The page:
So what on earth has this to do with today’s Mass readings? Well, it took a quite some time to eliminate all child sacrifice even from God’s Chosen People as it was a deeply engrained Canaanite practice. So there was almost certainly a memory of all this even at the time of Jesus. God obviously wanted Jesus to be clearly recognized as the Son of God, as God’s voice declared this at his baptism, and at today’s commemoration of the Transfiguration, plus the demons recognized him as God’s Son (seen two Sundays ago in the gospel), and at the Annunciation, the angel Gabriel told Mary that Jesus would be Son of God. St. Peter himself recognized Jesus as Son of God in Matthew 16:17, and onwards through the New Testament and, tellingly, at the crucifixion: “…if you are God’s Son, come on down from that cross” (Matthew 27:40). But this time, the Son died. There was no angelic intervention, only an agonized wait for death to triumph. 

So Jesus’ followers had to be certain that this man was, indeed, Son of God, and the Transfiguration played a large part in convincing them. They saw with their own eyes Jesus talking to the two towering figures of the Scripture, Moses and Elijah, one representing the Law of God, and the other the Prophecies of God. And so, as today’s second reading tells us, if God did not spare his only Son to prove his love for all of us, what could be possibly denied us as we seek life eternal? God’s love for us is utterly unlimited, unconditional, as has been proven; this Lent perhaps it is now a good moment to examine our own lives to see if we have returned that love in the same, limitless, way.

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God’s Love, Andrew Wommack Ministries, March 2019.

Reflections on next Sunday’s Mass Readings will be posted on Wednesday.

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Roger

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SUNDAY 21 FEBRUARY 2021: THE FIRST SUNDAY OF LENT.

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Follow Me, Satan, Ilya Repin 1895, Russian State Museum, Saint Petersburg, Russia.

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The Spirit drove Jesus out into the desert, and he remained in the desert for forty days, tempted by Satan.   Mark 1:12.

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The word Lent is used in English only for this holy season, but its origin has nothing to do with church seasons. It comes from the Old English word lencten, which means spring, or lengthening of the days. The present day word for spring in German is Lenz, very similar, but the season of Lent in German is Fastenzeit, presumably a time for fasting. Strange our word for this holy season would be pagan in origin. True, in the northern hemisphere it happens in spring, but that is the only connection with what Lent is all about. Jesus had just been baptized in the Jordan by John the Baptist. He was revealed as the Son of God, and the Messiah, neither of which did he know until that moment. He was a jobbing carpenter! Those two startling revelations required much reflection, or at least God’s Holy Spirit thought as much, so she drove Jesus into the desert to come to grips with what had happened (always remember that Spirit in Jesus’ Aramaic language has a feminine gender). What on earth would it mean to him to be God’s Son, the Anointed One (Messiah, Christ), as prophesied by Scripture? He was a carpenter! The 40 days must have begun in a cloud of bewilderment. So that should be the starting point for each one of us. I am a retired teacher, you might be an accountant, or bus driver, or cook, or doctor, or artist, or truck driver or anything else. Yet at our baptism, each one of us became an adopted Child, a Daughter, a Son, of God, and as we were also anointed at that time, we too became the Anointed, or Messiah, or Christ to the world. We too are therefore faced with the same question as Jesus, he once, for us, every year: What does it mean? He would have been very familiar with Scripture and what it had to say about the long-promised Messiah. Clearly, here was to be found his new pathway in life, away from the wood and nails (for a short time) and into teaching, helping, fulfilling God’s Word. His job was to fulfill Scripture concerning the Messiah. Our job is to fulfill our potential as Children of God, each with distinct gifts, talents, which lead us into a clear area of life where we can be Christ to the world.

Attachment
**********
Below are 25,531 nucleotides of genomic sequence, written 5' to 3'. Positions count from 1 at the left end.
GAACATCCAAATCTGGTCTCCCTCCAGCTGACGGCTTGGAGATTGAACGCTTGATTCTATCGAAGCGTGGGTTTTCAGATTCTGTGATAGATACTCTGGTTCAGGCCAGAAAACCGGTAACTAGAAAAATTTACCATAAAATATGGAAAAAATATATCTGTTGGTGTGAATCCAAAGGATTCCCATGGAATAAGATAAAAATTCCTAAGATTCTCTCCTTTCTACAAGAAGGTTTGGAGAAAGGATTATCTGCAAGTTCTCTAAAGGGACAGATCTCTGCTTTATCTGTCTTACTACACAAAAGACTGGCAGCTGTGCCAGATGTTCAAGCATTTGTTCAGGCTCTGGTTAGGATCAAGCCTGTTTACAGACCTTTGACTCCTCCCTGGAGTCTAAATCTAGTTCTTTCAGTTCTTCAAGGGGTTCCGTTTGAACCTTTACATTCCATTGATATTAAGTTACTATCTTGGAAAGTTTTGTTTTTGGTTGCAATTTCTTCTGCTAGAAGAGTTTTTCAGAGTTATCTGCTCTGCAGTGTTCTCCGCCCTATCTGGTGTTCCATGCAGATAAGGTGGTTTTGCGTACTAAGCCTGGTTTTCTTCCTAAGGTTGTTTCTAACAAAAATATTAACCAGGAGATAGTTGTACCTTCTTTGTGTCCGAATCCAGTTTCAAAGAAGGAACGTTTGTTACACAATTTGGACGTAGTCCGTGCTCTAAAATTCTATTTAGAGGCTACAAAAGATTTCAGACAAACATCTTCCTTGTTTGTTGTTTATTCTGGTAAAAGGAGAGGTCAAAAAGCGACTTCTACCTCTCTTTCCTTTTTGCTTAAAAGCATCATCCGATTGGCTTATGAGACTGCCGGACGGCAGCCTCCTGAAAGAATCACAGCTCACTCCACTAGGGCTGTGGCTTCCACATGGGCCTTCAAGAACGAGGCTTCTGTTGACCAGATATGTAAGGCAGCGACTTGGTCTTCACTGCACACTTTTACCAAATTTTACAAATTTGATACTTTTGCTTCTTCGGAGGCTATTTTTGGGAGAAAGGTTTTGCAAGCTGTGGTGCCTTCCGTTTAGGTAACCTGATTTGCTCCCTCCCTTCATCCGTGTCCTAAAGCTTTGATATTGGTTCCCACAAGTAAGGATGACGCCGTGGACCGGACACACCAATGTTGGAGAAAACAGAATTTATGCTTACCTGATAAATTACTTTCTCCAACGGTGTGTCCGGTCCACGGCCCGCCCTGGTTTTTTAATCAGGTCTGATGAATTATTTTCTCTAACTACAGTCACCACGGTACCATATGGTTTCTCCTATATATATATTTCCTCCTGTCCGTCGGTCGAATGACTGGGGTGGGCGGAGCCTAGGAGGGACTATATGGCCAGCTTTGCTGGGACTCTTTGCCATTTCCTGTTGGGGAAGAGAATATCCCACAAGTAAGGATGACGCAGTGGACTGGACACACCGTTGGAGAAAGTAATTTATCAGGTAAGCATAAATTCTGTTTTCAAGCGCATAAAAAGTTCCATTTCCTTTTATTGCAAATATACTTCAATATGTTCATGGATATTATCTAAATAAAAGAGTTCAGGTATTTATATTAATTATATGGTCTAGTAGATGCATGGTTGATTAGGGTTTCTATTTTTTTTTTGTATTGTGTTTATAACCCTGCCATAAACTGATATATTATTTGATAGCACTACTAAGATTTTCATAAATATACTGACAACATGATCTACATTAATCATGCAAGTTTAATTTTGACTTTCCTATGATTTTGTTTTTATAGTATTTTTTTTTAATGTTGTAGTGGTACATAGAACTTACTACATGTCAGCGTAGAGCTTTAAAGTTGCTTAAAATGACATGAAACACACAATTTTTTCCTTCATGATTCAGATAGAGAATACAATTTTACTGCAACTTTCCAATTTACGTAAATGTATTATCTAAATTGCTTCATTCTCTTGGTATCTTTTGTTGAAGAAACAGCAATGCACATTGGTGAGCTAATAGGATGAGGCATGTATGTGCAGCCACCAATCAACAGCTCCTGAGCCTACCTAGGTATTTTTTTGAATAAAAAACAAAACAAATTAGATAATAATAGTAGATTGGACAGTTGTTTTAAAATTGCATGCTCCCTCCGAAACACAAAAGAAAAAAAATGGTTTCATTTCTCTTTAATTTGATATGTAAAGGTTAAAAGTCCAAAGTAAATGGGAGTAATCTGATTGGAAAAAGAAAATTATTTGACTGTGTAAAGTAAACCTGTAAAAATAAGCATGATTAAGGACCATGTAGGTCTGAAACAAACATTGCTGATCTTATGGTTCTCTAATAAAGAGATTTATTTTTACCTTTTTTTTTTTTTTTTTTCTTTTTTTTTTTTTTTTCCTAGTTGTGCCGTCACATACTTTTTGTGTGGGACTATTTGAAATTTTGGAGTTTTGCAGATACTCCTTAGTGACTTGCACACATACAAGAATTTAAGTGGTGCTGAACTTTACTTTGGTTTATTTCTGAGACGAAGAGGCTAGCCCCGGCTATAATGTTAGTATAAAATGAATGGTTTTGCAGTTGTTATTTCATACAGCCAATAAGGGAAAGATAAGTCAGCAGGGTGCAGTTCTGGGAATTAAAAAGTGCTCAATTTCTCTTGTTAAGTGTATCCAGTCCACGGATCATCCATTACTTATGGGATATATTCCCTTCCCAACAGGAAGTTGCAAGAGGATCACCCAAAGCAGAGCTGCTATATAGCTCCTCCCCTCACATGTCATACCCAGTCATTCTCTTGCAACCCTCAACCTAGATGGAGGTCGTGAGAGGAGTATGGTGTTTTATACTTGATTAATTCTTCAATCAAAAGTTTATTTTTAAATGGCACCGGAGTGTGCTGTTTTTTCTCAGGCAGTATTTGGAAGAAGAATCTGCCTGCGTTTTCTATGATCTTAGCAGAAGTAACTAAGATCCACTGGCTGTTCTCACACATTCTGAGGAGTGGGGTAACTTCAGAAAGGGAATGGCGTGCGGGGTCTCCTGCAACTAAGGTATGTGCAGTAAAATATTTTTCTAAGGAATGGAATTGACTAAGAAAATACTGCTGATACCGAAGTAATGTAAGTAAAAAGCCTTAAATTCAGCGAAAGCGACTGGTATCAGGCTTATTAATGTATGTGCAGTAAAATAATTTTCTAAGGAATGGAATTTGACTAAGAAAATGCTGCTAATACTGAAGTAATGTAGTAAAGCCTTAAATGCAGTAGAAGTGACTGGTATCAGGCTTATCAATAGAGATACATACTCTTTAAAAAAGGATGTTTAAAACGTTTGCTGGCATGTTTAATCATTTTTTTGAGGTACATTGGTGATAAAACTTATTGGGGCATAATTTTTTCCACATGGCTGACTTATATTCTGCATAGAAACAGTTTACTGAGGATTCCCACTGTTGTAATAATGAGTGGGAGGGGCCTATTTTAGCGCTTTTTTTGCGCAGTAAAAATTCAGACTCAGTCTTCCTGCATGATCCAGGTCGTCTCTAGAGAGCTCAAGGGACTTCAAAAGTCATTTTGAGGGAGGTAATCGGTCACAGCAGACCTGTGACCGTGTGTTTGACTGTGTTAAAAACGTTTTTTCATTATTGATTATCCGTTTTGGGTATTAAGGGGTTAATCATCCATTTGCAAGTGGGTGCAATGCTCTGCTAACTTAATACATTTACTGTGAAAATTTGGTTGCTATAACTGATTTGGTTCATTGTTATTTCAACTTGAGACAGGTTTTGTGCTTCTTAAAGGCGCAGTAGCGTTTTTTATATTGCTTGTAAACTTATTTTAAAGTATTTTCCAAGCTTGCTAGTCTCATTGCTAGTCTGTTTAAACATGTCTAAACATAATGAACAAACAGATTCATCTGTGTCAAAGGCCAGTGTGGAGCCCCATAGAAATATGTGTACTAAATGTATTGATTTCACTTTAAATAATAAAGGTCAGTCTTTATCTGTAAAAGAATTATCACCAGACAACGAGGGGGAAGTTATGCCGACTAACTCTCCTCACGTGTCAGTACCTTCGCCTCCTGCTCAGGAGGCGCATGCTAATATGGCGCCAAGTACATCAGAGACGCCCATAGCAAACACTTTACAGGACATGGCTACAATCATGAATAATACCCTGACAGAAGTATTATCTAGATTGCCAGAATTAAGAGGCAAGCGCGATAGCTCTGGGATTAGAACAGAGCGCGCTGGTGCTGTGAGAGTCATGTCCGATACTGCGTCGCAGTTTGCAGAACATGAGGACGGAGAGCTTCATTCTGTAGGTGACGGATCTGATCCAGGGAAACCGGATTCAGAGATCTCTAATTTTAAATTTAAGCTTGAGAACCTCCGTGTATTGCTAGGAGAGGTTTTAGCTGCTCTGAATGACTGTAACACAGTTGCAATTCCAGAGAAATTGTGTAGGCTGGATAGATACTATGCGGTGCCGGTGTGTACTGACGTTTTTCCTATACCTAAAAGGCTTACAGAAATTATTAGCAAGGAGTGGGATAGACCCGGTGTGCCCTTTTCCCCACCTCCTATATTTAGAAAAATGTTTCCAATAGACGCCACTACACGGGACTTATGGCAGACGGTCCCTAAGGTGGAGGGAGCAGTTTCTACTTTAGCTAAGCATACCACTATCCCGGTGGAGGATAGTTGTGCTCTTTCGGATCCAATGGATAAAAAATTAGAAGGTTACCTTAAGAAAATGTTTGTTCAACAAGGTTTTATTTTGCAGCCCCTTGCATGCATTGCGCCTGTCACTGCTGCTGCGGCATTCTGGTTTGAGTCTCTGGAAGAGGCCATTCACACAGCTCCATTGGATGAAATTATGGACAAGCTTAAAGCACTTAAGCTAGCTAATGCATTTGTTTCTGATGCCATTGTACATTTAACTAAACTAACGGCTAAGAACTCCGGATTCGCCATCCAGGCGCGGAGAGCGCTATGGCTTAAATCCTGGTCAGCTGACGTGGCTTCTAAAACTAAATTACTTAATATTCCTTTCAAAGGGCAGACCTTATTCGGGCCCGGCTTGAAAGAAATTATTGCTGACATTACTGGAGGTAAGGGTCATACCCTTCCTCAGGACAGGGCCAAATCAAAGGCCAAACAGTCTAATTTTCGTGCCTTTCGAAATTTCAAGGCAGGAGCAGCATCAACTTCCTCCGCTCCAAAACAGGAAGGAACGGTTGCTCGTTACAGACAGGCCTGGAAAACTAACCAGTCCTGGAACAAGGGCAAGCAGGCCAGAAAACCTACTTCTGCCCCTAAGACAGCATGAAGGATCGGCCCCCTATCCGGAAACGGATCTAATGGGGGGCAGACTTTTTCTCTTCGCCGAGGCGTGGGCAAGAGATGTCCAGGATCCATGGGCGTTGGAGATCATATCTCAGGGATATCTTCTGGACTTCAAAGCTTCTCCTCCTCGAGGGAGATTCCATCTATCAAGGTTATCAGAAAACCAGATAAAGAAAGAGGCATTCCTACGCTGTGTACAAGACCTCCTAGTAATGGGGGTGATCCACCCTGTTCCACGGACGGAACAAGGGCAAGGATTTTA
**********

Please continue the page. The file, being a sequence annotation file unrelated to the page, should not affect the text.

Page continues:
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Rainbow over Manhattan, April 13, 2020, Secret NYC, New York, USA.